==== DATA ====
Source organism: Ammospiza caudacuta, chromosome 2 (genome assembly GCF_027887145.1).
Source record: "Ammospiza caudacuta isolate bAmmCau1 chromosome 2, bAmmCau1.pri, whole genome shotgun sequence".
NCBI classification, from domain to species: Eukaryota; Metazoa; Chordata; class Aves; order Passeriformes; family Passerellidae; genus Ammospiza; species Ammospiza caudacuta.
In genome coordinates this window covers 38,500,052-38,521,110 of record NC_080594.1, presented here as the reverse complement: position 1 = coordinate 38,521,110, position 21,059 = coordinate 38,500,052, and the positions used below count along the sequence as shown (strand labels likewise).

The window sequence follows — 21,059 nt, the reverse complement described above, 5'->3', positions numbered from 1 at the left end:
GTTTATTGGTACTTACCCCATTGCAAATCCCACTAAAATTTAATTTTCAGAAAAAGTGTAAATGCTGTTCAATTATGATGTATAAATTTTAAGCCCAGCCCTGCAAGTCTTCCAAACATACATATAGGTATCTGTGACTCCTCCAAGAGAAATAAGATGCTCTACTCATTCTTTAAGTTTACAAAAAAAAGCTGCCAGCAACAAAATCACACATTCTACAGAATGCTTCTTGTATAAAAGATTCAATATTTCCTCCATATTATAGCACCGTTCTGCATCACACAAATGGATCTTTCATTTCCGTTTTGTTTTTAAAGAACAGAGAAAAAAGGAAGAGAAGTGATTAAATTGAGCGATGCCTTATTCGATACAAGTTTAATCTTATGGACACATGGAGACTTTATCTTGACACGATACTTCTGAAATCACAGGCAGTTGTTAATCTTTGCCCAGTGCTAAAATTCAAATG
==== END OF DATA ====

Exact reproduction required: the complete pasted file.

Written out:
Source organism: Ammospiza caudacuta, chromosome 2 (genome assembly GCF_027887145.1).
Source record: "Ammospiza caudacuta isolate bAmmCau1 chromosome 2, bAmmCau1.pri, whole genome shotgun sequence".
NCBI classification, from domain to species: Eukaryota; Metazoa; Chordata; class Aves; order Passeriformes; family Passerellidae; genus Ammospiza; species Ammospiza caudacuta.
In genome coordinates this window covers 38,500,052-38,521,110 of record NC_080594.1, presented here as the reverse complement: position 1 = coordinate 38,521,110, position 21,059 = coordinate 38,500,052, and the positions used below count along the sequence as shown (strand labels likewise).

The window sequence follows — 21,059 nt, the reverse complement described above, 5'->3', positions numbered from 1 at the left end:
GTTTATTGGTACTTACCCCATTGCAAATCCCACTAAAATTTAATTTTCAGAAAAAGTGTAAATGCTGTTCAATTATGATGTATAAATTTTAAGCCCAGCCCTGCAAGTCTTCCAAACATACATATAGGTATCTGTGACTCCTCCAAGAGAAATAAGATGCTCTACTCATTCTTTAAGTTTACAAAAAAAAGCTGCCAGCAACAAAATCACACATTCTACAGAATGCTTCTTGTATAAAAGATTCAATATTTCCTCCATATTATAGCACCGTTCTGCATCACACAAATGGATCTTTCATTTCCGTTTTGTTTTTAAAGAACAGAGAAAAAAGGAAGAGAAGTGATTAAATTGAGCGATGCCTTATTCGATACAAGTTTAATCTTATGGACACATGGAGACTTTATCTTGACACGATACTTCTGAAATCACAGGCAGTTGTTAATCTTTGCCCAGTGCTAAAATTCAAATG